How Much Is Enough?

At a holiday party this winter, I had a surprising emotional response that took me back decades to my early teen years. On the surface, we were taking turns humorously parading our costumes for each other. But the inner me was once again walking the halls of my middle school, where all my social shortcomings were on daily display. What was intended to be fun and festive left me totally flustered.

My junior high experiences weren't all bad, and I made some lifelong friends. But it was during that period that I first felt the crushing blow of offering myself to others in friendship, and receiving the message that I was not enough.

My heart ached to belong, and though I couldn't see it at that time, I was not the only one wrestling with loneliness and self-doubt. By God's good design, we are all wired for relationship. That drive to connect leads us to seek acceptance for who we are, what we do, and what we contribute.

The problem is that we look for this approval in the wrong place, and for the wrong things. It is nearly impossible to be, do or give enough to please everyone. The effort will leave us empty. Even if by some gigantic effort we manage to gain the thumbs-up we are looking for, we will not find any sense of security. We are all too aware that life can be like a reality show, where tomorrow we could find ourselves voted out.

Though I know this, I still get caught up in trying to do and be "enough". Based on the conversations I hear among women, I am in good company.

Being followers of Jesus doesn't exempt us from this trap. If we're not careful, the church becomes one more place where we work to the point of exhaustion and still feel we fall short. The end of one successful women's ministry event, Sunday school year, or session of Bible study simply leads to planning the next event which needs to draw bigger numbers with more dramatic results.

Is there any rest in sight, any relief from the approval-winning treadmill?

To find it, we'll need to break away not just from the demands of our culture, but also our own misconceptions. From the earliest days of human history, God shows us a pattern of work followed by regular rest. During his ministry Jesus modeled a rhythm of seeking solitude after intense times of serving. The pressure to do more or achieve at a higher level does not come from our Father.

So what about contribution? Does God measure us by our ability to give something of value? We can gain some insight from a scene described in Mark 12, as Jesus and his disciples observe a time of public offering. The familiar story describes a line-up of people putting money into the temple treasury. While a parade of wealthy people give large sums, a widow adds her contribution - two coins of very small value.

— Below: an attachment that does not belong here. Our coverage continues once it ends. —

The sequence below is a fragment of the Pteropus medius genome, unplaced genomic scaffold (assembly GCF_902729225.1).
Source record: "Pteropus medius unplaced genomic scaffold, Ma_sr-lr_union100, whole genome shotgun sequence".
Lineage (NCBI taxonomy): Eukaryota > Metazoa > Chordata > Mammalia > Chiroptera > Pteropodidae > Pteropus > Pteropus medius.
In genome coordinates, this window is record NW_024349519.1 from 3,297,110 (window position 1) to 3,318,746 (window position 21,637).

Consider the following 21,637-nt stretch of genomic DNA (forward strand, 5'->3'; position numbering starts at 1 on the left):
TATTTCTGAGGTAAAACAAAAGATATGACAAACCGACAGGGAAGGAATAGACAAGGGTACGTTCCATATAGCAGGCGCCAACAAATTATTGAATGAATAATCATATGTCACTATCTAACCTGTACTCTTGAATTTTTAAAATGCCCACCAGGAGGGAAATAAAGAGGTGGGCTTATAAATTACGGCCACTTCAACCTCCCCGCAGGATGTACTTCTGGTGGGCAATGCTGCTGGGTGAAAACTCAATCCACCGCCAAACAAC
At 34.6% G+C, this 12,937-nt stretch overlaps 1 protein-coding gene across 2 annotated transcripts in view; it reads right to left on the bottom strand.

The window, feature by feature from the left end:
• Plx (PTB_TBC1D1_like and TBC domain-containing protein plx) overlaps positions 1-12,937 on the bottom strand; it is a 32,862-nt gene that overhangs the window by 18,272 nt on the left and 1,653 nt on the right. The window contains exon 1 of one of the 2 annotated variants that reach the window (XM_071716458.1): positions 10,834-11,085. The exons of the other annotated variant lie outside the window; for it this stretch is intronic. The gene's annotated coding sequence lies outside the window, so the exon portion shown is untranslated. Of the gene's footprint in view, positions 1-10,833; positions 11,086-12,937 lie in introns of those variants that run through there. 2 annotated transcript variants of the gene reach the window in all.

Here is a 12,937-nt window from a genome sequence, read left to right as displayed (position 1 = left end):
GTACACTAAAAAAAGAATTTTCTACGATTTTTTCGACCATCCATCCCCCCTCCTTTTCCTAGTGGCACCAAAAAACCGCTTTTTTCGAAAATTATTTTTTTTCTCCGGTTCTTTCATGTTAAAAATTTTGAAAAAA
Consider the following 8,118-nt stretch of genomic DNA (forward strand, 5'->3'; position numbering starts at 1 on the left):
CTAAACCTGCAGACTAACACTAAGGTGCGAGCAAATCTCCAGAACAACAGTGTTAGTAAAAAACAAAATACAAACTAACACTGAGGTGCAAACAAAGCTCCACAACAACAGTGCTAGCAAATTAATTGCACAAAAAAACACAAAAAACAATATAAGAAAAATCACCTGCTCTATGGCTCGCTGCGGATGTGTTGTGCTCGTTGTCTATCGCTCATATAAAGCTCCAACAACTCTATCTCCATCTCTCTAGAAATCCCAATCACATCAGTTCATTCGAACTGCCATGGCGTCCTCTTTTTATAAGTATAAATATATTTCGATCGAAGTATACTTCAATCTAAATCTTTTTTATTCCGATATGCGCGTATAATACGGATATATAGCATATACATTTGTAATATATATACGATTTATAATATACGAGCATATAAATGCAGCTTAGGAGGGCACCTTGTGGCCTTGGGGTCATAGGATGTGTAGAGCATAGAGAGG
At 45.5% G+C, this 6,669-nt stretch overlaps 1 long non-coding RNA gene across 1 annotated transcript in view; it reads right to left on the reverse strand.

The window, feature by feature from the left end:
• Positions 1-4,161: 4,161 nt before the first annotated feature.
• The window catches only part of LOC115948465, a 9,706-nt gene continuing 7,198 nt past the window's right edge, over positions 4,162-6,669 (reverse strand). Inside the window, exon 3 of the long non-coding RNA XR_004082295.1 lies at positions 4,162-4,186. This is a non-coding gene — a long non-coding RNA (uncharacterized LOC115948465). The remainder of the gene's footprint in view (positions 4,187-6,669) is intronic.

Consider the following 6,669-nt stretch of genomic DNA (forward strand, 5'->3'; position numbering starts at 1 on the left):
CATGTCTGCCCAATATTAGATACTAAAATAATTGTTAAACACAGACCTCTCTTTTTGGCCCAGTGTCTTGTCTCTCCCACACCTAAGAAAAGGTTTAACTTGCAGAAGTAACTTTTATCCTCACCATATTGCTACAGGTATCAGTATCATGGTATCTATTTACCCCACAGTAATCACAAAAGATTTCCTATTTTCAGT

How did she feel, knowing that her ability to give so little was on public view? We aren't given that information, but I can imagine her hunched shoulders and downcast eyes, comparing the meager amount she gave to the far grander offerings of others. 

And yet, Jesus understood her situation and saw what was in her heart. He praised her generosity, because she gave all that she had. Years later, the apostle Paul described this principle of giving by saying, "if the willingness is there, the gift is acceptable according to what one has, not according to what he does not have." (2 Cor 8:12)

These passages concern money, but I believe they apply to broader ways of giving. God sees our hearts as we offer our abilities and our time with joyful trust. He is not about measuring and counting, so that he can point out what we are lacking.

When my old insecurities flare up, this is the message I need. I may never be the life of the party, but that is not what the Giver of life is concerned about. While I define myself by what I am not, he sees all that I am.

Here, friends, is where we can claim rest and find freedom in our own uniqueness. The obligation we feel to be, do, and give more is not a reflection of what God wants from us. He does not expect us to be or do more, he simply wants us to surrender more of ourselves to him.


Susan DaughertyComment